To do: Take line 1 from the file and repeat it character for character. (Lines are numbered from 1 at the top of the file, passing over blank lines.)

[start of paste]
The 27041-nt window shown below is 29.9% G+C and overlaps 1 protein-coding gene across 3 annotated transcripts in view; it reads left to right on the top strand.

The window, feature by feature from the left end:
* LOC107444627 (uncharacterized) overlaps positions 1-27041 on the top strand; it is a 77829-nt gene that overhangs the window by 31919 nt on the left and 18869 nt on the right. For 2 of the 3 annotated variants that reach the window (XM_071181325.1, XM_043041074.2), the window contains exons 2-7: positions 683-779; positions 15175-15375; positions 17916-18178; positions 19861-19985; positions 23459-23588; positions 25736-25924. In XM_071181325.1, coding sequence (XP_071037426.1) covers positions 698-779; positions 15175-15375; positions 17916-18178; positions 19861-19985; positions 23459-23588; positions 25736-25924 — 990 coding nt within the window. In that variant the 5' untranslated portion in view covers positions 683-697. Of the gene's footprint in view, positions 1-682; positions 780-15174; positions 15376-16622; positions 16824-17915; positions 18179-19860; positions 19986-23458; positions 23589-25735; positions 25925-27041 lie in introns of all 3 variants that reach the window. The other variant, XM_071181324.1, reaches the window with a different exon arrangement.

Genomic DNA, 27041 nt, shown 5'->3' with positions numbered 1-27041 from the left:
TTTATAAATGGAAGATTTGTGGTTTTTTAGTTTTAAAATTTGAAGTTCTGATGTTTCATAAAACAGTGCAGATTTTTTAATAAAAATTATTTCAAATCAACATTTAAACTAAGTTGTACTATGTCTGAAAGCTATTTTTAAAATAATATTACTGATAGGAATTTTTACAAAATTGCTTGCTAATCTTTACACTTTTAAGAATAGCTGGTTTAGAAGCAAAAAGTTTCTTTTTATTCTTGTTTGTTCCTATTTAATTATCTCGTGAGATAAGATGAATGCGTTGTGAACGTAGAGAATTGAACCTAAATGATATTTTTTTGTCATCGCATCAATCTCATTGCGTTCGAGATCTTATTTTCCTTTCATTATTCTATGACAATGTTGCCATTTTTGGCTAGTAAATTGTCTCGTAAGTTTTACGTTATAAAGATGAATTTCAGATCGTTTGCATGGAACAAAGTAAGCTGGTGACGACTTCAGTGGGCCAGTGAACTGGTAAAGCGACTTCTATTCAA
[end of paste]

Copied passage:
The 27041-nt window shown below is 29.9% G+C and overlaps 1 protein-coding gene across 3 annotated transcripts in view; it reads left to right on the top strand.